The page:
His door was shut, as usual. It was quiet, which wasn't unusual. If he was on the computer, she could hear it—but if he was listening to music, he'd have his earbuds in, and she couldn't. She wasn't sure which one made her feel better because frankly both frightened her a little. It had started as an uneasy feeling about three months earlier. Jake just wasn't acting normal—nothing Tanya could put her finger on, but things just didn't seem right. She'd been putting off really thinking about her worries since then, telling herself over and over again he was entering adolescence and that's just the way it was.
Walking past his room, down the hall to her own, Tanya sloughed off her shoes and dropped her purse on the dresser. It had been a long day at work, and she was glad to be home. She was looking forward to a quiet dinner and some time to relax. Julie was over at a friend's house and would be home in about 30 minutes, just long enough for Tanya to put something together and on the table. It had been a while since she'd made spaghetti. It was Jake's favorite; at least it used to be. She didn't know anymore; it seemed like so many things she thought she knew about him were changing.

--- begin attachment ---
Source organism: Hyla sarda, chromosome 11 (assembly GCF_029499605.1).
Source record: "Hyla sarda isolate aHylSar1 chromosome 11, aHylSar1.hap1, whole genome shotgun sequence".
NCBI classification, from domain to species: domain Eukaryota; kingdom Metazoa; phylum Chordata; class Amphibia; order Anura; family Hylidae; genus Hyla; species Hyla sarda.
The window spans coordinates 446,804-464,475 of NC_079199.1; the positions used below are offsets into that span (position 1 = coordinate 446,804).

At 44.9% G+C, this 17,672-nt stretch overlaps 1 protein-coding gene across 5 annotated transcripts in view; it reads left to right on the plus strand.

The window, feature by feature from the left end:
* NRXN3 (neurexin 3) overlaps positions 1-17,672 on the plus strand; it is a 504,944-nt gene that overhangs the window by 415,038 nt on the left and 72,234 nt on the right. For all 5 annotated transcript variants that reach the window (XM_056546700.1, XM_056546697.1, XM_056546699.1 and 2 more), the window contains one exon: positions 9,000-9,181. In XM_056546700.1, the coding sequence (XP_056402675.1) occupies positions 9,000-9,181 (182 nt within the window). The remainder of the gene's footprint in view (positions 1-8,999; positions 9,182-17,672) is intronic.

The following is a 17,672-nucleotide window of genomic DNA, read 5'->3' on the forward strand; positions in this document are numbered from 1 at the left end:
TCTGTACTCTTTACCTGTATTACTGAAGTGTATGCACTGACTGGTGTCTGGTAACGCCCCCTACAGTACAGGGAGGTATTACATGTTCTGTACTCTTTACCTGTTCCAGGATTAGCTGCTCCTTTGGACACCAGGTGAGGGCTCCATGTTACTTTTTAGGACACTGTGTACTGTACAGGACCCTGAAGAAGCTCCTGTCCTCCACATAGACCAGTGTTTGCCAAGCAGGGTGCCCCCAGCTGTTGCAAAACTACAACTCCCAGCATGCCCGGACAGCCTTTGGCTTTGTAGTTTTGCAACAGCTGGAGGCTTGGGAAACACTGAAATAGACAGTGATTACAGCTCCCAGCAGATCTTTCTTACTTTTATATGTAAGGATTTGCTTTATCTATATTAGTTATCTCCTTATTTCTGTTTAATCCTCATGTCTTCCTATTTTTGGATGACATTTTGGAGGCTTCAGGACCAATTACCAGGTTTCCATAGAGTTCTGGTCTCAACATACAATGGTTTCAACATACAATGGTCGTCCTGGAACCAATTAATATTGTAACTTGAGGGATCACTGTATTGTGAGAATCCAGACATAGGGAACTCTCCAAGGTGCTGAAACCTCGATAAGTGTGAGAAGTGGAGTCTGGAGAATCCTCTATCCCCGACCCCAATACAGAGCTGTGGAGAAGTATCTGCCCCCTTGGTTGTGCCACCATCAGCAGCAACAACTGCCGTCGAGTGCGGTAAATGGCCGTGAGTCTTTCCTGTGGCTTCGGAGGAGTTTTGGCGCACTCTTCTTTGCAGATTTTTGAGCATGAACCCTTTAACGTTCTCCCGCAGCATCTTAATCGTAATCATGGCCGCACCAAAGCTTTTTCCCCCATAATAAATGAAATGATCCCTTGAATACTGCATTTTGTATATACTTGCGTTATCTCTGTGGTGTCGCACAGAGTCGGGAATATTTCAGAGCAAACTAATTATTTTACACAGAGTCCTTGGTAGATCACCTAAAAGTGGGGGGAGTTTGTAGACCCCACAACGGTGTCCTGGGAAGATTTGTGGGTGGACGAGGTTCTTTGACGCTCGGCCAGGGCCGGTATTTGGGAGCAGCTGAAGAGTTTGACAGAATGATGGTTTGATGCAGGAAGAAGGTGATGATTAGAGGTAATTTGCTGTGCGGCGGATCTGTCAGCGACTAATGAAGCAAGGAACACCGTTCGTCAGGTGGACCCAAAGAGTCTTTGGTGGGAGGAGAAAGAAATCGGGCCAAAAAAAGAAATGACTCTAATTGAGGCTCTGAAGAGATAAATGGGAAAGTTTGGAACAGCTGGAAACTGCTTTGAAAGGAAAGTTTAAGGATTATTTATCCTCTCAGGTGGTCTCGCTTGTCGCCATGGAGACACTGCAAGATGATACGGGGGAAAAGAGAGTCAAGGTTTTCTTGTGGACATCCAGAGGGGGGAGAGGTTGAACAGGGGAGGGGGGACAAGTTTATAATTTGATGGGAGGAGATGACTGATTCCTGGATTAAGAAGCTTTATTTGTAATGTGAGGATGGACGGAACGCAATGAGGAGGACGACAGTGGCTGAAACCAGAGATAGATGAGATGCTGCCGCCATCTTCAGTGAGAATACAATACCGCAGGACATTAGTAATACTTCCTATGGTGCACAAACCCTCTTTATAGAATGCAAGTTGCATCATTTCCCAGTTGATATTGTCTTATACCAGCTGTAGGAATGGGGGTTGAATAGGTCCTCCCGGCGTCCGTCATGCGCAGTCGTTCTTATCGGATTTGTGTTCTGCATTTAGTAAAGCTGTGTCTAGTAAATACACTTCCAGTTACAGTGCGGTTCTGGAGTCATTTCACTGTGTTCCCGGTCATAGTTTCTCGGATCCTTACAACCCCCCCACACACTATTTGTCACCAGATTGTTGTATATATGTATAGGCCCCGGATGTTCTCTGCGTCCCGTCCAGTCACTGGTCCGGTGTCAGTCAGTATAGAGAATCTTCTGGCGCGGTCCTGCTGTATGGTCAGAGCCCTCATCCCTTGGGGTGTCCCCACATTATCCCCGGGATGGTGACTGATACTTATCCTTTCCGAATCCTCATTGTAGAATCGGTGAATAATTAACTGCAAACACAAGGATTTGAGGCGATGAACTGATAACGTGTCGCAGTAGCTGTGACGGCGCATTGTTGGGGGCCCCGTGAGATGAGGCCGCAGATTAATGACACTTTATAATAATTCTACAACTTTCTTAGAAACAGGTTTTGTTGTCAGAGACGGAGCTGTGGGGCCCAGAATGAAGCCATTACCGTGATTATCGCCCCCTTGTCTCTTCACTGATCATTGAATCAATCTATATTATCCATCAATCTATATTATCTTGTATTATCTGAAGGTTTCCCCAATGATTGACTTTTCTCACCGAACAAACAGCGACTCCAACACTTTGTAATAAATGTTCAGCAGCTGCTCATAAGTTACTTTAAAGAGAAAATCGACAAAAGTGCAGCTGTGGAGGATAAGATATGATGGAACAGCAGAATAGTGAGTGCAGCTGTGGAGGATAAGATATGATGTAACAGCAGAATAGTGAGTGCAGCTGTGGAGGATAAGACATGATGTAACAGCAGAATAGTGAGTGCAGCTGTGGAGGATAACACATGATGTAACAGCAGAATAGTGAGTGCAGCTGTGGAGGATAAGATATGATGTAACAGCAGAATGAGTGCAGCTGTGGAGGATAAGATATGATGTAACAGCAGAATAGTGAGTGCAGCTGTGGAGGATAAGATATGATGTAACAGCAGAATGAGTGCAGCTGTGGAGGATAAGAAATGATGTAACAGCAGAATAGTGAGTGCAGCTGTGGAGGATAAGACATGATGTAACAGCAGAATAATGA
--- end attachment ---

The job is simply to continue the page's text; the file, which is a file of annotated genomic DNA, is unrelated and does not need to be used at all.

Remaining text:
She'd heard countless parents moan and joke, sometimes simultaneously, about losing their kids through these teen years. Stories of happy, contented children transforming into surly strangers, eventually emerging from emotional hibernation in their early twenties. Tanya didn't want to wait that long. She could feel Jake slipping into that pattern and had no idea what to do. Was it just a phase? Would he snap out of it? How quiet was too quiet? What did he do in his room for hours at a time? Why would he barely even talk to her anymore?1